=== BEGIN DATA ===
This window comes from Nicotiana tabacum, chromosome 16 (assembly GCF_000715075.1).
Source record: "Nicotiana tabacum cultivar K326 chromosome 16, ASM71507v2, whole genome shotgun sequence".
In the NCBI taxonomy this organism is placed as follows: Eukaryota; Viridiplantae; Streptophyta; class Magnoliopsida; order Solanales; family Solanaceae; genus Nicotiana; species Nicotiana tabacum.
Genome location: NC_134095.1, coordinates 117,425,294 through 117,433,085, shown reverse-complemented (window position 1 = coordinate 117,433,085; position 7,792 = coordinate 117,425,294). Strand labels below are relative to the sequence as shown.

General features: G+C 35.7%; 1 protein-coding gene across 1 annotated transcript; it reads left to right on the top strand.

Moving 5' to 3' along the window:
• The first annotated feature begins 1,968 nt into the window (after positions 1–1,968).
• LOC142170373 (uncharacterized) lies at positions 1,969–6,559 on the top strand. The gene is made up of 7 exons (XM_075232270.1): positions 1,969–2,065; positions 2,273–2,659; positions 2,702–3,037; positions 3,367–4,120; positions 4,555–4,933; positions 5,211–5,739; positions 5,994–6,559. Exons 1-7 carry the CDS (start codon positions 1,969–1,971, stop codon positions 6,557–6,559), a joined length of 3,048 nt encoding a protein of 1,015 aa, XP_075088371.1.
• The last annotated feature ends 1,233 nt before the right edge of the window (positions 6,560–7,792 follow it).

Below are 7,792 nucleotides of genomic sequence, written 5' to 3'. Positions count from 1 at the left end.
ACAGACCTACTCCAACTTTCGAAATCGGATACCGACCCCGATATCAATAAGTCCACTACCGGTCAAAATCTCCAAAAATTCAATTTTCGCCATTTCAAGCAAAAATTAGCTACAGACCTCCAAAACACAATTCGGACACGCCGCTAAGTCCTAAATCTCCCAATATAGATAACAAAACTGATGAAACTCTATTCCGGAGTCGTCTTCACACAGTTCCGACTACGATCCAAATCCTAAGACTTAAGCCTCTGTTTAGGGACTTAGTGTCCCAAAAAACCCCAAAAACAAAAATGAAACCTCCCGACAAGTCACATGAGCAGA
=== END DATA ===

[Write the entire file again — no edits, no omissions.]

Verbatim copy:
This window comes from Nicotiana tabacum, chromosome 16 (assembly GCF_000715075.1).
Source record: "Nicotiana tabacum cultivar K326 chromosome 16, ASM71507v2, whole genome shotgun sequence".
In the NCBI taxonomy this organism is placed as follows: Eukaryota; Viridiplantae; Streptophyta; class Magnoliopsida; order Solanales; family Solanaceae; genus Nicotiana; species Nicotiana tabacum.
Genome location: NC_134095.1, coordinates 117,425,294 through 117,433,085, shown reverse-complemented (window position 1 = coordinate 117,433,085; position 7,792 = coordinate 117,425,294). Strand labels below are relative to the sequence as shown.

General features: G+C 35.7%; 1 protein-coding gene across 1 annotated transcript; it reads left to right on the top strand.

Moving 5' to 3' along the window:
• The first annotated feature begins 1,968 nt into the window (after positions 1–1,968).
• LOC142170373 (uncharacterized) lies at positions 1,969–6,559 on the top strand. The gene is made up of 7 exons (XM_075232270.1): positions 1,969–2,065; positions 2,273–2,659; positions 2,702–3,037; positions 3,367–4,120; positions 4,555–4,933; positions 5,211–5,739; positions 5,994–6,559. Exons 1-7 carry the CDS (start codon positions 1,969–1,971, stop codon positions 6,557–6,559), a joined length of 3,048 nt encoding a protein of 1,015 aa, XP_075088371.1.
• The last annotated feature ends 1,233 nt before the right edge of the window (positions 6,560–7,792 follow it).

Below are 7,792 nucleotides of genomic sequence, written 5' to 3'. Positions count from 1 at the left end.
ACAGACCTACTCCAACTTTCGAAATCGGATACCGACCCCGATATCAATAAGTCCACTACCGGTCAAAATCTCCAAAAATTCAATTTTCGCCATTTCAAGCAAAAATTAGCTACAGACCTCCAAAACACAATTCGGACACGCCGCTAAGTCCTAAATCTCCCAATATAGATAACAAAACTGATGAAACTCTATTCCGGAGTCGTCTTCACACAGTTCCGACTACGATCCAAATCCTAAGACTTAAGCCTCTGTTTAGGGACTTAGTGTCCCAAAAAACCCCAAAAACAAAAATGAAACCTCCCGACAAGTCACATGAGCAGA